Getting it right in uncertain times
CIMB-GK has won accolades for its stock recommendations last year
22 March 2010
It’s all about having access to information, says CIMB-GK Singapore research head Kenneth Ng.
‘In this business, the strongest thing is information. You can be the smartest analyst out there, with an IQ of 1,000, but if you don’t have information, you cannot do a lot,’ he says.
Mr. Ng should know what he’s talking about. Thomson Reuters’ analysis firm StarMine ranked CIMB-GK top last year for recommendations on Straits Times Index stocks, and second for recommendations on small and mid-cap counters.
‘We have analysts who have been covering companies for a long time,’ says Mr. Ng, who has been in the industry for 10 years. These analysts have good access to information – and, more importantly, they share what they learn with colleagues during morning breakfast breaks, he quips.
As well as those who are good at gathering news, there are others who excel at breaking numbers down, piecing diverse facts together or presenting data. Put them together and you have a strong team.
StarMine highlighted four calls by CIMB-GK as noteworthy, and Mr. Ng’s rating on United Overseas Bank is one of them.
Back in April, when the financial crisis was still deepening, the last thing most people wanted to invest in was a bank. But it was then that Mr. Ng upgraded his recommendation on UOB to ‘out-perform’ from ‘under- perform’.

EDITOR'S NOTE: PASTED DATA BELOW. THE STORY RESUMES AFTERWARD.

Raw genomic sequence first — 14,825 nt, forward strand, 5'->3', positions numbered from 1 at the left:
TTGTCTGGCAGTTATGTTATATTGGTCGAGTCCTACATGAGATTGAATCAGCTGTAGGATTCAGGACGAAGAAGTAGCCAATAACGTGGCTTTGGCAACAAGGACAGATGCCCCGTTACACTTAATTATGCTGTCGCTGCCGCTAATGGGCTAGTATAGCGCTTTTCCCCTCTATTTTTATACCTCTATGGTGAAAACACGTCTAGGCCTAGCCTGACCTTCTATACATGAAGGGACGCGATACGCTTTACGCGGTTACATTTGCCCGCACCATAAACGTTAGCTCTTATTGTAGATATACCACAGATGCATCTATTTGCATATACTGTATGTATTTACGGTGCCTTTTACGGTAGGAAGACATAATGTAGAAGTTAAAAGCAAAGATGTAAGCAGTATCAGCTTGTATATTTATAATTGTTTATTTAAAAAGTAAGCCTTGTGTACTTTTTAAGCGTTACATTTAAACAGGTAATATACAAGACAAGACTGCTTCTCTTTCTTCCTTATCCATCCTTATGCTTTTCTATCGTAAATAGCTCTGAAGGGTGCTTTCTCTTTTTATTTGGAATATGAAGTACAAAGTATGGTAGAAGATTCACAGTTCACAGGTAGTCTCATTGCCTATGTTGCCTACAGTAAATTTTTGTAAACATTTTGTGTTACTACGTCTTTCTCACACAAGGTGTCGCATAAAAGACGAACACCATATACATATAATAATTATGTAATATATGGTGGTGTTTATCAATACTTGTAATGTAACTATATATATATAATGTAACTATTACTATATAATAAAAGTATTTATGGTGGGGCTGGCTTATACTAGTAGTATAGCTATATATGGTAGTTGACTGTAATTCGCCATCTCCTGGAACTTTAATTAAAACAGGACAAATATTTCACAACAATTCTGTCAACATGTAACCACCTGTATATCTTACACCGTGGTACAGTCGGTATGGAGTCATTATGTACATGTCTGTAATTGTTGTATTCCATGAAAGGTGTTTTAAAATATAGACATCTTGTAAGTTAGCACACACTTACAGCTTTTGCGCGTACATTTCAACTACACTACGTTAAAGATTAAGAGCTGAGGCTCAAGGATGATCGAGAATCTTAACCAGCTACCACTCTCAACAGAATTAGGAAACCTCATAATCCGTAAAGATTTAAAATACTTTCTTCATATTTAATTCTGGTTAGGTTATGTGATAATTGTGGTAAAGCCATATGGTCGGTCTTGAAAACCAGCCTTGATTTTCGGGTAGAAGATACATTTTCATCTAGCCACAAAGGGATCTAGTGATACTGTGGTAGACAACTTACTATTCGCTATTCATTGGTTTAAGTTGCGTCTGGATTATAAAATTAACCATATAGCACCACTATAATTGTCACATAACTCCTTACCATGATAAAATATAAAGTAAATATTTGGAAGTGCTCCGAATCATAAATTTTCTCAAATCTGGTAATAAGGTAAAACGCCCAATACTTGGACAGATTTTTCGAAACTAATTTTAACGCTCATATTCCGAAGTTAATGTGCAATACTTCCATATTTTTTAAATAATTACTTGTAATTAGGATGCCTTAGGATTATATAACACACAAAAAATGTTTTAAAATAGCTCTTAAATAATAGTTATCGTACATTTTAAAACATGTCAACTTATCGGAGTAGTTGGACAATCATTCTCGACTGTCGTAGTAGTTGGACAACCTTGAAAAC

Not only that, CIMB-GK called the bottom of the stock market in April, Mr. Ng says. The Straits Times Index had started picking up in March but most investors were still unsure if that was a false dawn.
Making that call on the broad market was tough, Mr. Ng recalls. ‘Although things looked so cheap, sometimes the pressure was there to downgrade. Good analysts are those who can hold their ground.’
Two other analysts from CIMB-GK also scored well with StarMine – Ho Choon Seng and Jonathan Ng, for their bullishness on Noble Group and Broadway Industrial Group respectively.
Mr. Kenneth Ng could be referring to deputy head Mr. Jonathan Ng when he talks about having analysts with good access to information – the latter has been researching companies for 16 years.
Even then, Mr. Jonathan Ng acknowledges: ‘Last year was definitely tough in terms of earnings forecasts.’
Because of the low earnings visibility, he had to look at indicators such as price-to-book ratio to help him determine whether a counter was cheap.
Compared with the two Mr. Ngs, Mr. Ho appears to be the newbie, with just three years’ experience under his belt. But his recommendations also caught StarMine’s attention – and not for the first time. He was ranked first for coverage of retail and consumer stocks in the 2009 StarMine Analyst Awards.
There was great pressure to downgrade stocks in the early part of last year, Mr. Ho says. ‘It’s easier for a lot of people to follow the general momentum. But as analysts, we try very hard to look at valuations. You need your own view at the end of the day. You need to do your own homework.’